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ICO vs. IPO: Understanding the Difference

Although both serve the purpose of companies for capital raising ICOs and IPOs are similar in function, they are very different in execution, regulation, and investor participation. To help you understand their similarities and differences in this guide we are going to explore IPOs vs ICOs.

Definition

  • ICO: ICO is a method of fund raising that is typically used to advance a new digital currency / cryptocurrency project. The most common tokens issued in these types of crowdfunding are utility tokens and its another variant ownership crowd funding.
  • IPO: The IPO is the first offering of shares of stock to the public by a private company to raise capital, which allows the public to purchase a company's ownership interest.

Regulatory Environment

  • ICO: ICOs are less regulated in comparison to the IPO with slight oversight from regulatory bodies. A patchwork of jurisdictions have issued ICO-specific guidance or introduced laws that apply to some or all ICOs, but the regulatory landscape continues to evolve.
  • IPO: IPOs are heavily regulated by well-established government agencies, such as the Securities and Exchange Commission (SEC) in the United States, and when a company makes its IPO, it is required to meet very specific criteria and disclose certain specific information according to the law of the country. Before going public, companies have to satisfy a considerable amount of due diligence, audits, and regulatory approvals.

Investor Participation

  • ICO: ICOs have all but two types of investor - the retail investors, accredited investors, and institutional investors. Anybody with an internet connection and cryptocurrency can normally participate in an ICO, giving investors across the board access.
  • IPO: An initial public offering or public float is where shares in the private company are first sold to the general public. Those IPO shares are subject to underwriting arrangements and often allocated to institutional investors, leaving some retail investors with nothing.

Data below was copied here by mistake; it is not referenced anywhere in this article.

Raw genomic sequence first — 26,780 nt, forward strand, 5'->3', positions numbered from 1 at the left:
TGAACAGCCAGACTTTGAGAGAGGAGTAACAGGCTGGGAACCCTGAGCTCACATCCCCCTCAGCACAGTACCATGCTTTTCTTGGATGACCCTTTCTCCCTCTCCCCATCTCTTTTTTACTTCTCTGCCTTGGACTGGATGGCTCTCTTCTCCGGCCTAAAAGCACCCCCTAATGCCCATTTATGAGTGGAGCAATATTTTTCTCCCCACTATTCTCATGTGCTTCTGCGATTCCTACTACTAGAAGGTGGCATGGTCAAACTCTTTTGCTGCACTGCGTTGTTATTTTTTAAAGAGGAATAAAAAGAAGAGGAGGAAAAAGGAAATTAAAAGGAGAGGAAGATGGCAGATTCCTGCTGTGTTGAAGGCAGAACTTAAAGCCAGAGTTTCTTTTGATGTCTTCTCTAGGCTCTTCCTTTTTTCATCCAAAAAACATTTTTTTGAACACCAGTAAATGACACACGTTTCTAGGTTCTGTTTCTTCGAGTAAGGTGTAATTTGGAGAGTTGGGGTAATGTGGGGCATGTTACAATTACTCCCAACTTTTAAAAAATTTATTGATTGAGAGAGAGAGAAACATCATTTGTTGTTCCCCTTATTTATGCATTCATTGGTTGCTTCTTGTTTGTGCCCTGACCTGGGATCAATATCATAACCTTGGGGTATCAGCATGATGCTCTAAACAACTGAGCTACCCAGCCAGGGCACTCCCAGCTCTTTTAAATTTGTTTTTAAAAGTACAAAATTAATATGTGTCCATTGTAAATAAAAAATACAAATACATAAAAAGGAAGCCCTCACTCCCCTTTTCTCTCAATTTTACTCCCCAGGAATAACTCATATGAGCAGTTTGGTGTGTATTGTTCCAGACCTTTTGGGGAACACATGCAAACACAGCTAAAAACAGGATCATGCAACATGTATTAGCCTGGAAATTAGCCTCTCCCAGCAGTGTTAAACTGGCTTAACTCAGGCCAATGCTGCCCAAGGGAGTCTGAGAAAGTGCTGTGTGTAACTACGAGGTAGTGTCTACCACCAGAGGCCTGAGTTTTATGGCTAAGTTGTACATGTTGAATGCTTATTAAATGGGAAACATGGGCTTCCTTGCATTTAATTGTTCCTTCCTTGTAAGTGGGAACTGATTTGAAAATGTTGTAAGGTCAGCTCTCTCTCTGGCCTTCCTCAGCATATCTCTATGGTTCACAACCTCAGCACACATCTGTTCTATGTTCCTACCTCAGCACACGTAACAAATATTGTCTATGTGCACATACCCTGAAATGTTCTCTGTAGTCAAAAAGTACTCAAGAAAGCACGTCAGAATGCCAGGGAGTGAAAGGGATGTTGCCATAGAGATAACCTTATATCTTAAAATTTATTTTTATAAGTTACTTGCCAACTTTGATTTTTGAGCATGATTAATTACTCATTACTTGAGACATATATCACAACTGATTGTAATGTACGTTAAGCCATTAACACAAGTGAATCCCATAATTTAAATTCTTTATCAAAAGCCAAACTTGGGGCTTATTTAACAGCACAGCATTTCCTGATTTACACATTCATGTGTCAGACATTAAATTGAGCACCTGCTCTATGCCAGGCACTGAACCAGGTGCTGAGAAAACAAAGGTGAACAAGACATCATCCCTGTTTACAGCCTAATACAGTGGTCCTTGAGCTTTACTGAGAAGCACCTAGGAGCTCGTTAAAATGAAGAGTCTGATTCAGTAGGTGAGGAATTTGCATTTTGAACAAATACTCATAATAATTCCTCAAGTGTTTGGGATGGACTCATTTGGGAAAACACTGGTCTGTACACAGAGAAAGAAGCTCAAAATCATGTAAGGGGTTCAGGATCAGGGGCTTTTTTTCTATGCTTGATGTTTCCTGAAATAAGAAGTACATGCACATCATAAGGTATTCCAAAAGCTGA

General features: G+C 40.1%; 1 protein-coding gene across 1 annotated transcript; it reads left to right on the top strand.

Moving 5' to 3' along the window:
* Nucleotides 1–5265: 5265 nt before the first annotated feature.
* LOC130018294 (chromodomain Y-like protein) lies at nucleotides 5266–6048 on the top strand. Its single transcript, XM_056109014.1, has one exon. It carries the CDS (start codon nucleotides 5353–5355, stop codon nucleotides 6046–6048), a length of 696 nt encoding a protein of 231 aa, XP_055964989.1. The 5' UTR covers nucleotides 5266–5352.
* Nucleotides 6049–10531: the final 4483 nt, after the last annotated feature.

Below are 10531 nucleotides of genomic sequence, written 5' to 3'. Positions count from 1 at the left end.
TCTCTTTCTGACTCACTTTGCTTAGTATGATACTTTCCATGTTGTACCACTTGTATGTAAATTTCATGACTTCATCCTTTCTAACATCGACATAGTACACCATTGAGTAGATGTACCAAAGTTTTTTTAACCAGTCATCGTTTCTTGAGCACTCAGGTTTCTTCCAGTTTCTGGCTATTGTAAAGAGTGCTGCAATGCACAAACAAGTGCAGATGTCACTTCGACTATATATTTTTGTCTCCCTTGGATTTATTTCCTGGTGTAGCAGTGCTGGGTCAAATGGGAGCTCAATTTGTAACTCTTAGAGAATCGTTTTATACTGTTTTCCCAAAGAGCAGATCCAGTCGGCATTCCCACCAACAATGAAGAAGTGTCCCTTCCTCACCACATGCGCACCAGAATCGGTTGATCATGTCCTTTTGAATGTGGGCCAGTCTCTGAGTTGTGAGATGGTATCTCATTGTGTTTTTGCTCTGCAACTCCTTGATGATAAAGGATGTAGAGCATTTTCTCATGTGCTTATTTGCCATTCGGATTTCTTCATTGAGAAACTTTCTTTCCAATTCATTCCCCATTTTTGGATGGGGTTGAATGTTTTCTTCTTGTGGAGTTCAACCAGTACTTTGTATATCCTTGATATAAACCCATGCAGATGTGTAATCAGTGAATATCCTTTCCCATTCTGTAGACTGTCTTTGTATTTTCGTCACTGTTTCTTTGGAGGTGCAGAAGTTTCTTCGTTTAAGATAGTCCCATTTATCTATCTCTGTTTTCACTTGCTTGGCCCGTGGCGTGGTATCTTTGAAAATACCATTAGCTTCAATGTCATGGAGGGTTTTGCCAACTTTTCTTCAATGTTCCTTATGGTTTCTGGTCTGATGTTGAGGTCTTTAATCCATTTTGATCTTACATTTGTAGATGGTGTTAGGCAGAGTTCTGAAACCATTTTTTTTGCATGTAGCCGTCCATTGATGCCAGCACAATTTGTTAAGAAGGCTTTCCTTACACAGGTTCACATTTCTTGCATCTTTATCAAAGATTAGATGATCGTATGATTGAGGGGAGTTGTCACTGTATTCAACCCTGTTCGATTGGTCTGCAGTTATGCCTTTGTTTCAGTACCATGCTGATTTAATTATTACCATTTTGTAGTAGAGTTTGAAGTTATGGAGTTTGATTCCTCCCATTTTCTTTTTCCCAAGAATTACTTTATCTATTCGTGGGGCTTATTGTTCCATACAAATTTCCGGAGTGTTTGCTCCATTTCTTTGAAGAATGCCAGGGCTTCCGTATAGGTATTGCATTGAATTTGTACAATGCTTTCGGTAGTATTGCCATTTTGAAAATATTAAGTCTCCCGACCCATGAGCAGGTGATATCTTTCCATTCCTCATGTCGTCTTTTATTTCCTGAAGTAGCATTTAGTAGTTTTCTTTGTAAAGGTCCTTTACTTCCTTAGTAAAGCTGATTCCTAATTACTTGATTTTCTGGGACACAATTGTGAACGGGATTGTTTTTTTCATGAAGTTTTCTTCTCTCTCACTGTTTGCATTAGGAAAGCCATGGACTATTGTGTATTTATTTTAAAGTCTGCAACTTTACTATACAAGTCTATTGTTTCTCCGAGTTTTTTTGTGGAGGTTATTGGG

Ownership and Governance

  • ICO: The mass purchase of a cryptocurrency in return for legal tender or other virtual currencies developed to help fund the company behind the cryptocurrency. On the other hand, token holders usually do not have traditional ownership rights or any say in the governance of the project.
  • IPO: An IPO is when investors buy stock in the company, that stock is then the voting and ownership interest in the company governance. Shareholders can vote on company matters like electing members to the board, and also can receive dividends or join a stock buyback.

Risk and Return

  • ICO: For ICO investment, the risk is also much higher due to the absence of supervision and control from the above parties, as well as a huge uncertainty and lack of transparency and investor protection. Investing in ICO can give a high return, but there are high risks too, so the investor has to do his Due diligence and research about the project.
  • IPO: Investing in an IPO is usually less risky than an ICO because of the many regulatory requirements and oversight. But that said, IPOs are risky and dynamics such as market volatility, business performance, regulatory and compliance issues play a part.

Conclusion

Whilst they appear similar and provide a means of companies to raise capital, other forms of the stock market, ICOs and IPOs are inherently different in many ways ranging from regulatory oversight, investor participation, ownership structure and risk profile.

ICOs constitute a more open and far-reaching capital raising vehicle, whereas IPOs come with an additional layer of regulatory oversight, and enshrined ownership rights in the hands of participants. It is important for those investing in ICOs and companies looking to raise funds in the capital markets to be aware of the differences between ICOs and IPOs.

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